Researchers at the University of California in Berkeley have developed a material that can bend light around 3D objects making them "disappear".
The materials do not occur naturally but have been created on a nano scale, measured in billionths of a metre.
The team says the principles could one day be scaled up to make invisibility cloaks large enough to hide people.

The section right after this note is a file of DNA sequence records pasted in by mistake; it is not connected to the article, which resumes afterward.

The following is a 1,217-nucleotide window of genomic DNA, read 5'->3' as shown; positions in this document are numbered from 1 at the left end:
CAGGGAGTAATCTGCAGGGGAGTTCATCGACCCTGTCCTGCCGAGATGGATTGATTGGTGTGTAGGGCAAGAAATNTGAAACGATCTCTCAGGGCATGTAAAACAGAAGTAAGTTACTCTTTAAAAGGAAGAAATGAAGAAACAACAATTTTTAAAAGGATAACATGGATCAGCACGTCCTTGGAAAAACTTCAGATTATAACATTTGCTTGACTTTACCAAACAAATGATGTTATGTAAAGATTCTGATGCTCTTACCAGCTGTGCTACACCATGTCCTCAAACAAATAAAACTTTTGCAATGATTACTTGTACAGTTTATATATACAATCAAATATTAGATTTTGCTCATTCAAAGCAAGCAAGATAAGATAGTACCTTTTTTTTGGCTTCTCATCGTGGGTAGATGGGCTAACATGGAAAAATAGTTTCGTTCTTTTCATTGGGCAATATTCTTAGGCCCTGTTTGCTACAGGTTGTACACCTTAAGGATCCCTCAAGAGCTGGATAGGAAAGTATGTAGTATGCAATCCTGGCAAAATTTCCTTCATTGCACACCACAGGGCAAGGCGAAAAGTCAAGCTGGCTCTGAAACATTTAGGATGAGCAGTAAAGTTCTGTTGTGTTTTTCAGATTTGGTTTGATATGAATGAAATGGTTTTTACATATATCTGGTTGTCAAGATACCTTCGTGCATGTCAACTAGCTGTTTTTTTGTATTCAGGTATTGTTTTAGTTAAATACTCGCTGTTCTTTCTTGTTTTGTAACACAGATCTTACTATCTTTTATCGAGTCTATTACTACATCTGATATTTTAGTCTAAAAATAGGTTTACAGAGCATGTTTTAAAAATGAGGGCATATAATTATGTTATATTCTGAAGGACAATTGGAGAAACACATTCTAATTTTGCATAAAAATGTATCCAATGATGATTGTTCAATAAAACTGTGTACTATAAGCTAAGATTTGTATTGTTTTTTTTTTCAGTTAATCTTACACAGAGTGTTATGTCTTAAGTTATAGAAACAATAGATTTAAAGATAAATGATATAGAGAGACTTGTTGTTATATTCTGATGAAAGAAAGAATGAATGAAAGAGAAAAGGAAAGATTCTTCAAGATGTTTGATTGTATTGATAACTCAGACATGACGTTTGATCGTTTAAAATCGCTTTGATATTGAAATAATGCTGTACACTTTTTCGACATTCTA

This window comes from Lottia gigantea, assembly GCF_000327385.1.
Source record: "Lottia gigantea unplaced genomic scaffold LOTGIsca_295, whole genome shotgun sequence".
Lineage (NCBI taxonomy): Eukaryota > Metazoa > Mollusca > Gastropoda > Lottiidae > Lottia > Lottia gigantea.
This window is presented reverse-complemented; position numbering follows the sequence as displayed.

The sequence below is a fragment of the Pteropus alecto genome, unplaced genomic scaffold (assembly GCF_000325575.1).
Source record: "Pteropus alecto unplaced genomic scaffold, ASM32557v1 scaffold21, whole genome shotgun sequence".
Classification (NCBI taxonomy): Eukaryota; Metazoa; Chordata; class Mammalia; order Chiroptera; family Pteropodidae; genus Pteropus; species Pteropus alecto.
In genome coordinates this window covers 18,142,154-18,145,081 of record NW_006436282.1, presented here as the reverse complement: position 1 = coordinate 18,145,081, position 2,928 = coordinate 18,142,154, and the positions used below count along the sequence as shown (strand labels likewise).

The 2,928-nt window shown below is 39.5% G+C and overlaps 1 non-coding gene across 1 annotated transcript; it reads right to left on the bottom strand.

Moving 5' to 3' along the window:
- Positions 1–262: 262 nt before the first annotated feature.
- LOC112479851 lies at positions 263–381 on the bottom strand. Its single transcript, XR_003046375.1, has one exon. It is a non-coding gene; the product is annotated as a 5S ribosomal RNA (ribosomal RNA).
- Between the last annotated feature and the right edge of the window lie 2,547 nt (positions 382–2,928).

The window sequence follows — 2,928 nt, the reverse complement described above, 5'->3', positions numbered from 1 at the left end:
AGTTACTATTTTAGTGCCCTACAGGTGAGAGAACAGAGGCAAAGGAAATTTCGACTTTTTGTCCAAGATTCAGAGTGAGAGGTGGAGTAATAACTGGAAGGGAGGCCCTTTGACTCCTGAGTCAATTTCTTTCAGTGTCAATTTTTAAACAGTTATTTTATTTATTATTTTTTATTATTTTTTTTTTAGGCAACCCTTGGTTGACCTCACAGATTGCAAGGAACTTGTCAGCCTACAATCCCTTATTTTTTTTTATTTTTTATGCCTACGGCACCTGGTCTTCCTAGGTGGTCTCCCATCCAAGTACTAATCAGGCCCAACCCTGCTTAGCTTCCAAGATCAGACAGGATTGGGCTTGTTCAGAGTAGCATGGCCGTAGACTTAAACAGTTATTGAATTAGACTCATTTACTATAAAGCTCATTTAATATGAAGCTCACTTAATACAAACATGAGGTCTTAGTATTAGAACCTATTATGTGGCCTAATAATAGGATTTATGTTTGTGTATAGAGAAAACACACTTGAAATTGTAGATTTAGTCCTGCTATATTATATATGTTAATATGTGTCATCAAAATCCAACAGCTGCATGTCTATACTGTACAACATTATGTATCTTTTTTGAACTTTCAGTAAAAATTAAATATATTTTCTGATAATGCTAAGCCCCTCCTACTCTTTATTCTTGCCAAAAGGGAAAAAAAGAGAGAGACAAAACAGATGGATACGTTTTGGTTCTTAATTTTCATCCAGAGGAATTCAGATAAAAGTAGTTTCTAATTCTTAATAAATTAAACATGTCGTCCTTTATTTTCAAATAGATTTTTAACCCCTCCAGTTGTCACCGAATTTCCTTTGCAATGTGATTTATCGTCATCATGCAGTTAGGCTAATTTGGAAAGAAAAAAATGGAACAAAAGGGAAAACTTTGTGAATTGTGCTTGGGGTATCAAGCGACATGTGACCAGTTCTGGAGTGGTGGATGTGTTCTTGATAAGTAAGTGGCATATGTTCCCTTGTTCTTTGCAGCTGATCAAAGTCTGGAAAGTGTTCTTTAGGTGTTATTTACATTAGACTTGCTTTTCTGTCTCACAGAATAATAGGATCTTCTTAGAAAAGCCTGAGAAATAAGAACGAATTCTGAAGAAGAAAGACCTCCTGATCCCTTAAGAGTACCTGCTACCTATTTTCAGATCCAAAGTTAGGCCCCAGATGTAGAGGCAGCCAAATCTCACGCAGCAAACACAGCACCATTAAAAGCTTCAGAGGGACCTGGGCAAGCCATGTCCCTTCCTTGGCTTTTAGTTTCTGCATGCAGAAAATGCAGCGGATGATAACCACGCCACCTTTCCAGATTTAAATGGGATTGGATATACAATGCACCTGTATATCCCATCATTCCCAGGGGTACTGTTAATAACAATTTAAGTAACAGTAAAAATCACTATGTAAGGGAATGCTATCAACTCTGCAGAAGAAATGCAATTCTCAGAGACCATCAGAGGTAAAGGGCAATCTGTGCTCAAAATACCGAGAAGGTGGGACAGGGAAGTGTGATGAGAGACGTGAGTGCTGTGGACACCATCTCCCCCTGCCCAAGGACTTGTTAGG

The findings, by scientists led by Xiang Zhang, were published in the journals Nature and Science.
The new system works like water flowing around a rock, the researchers said.
Because light is not absorbed or reflected by the object, a person only sees the light from behind it - rendering the object invisible.
The new material produces has "negative refractive" properties. It has a multi-layered "fishnet" structure which is transparent over a wide range of light wavelengths.
The research, funded by the US government, could one day be used in military stealth operations - with tanks made to disappear from the enemies' sight.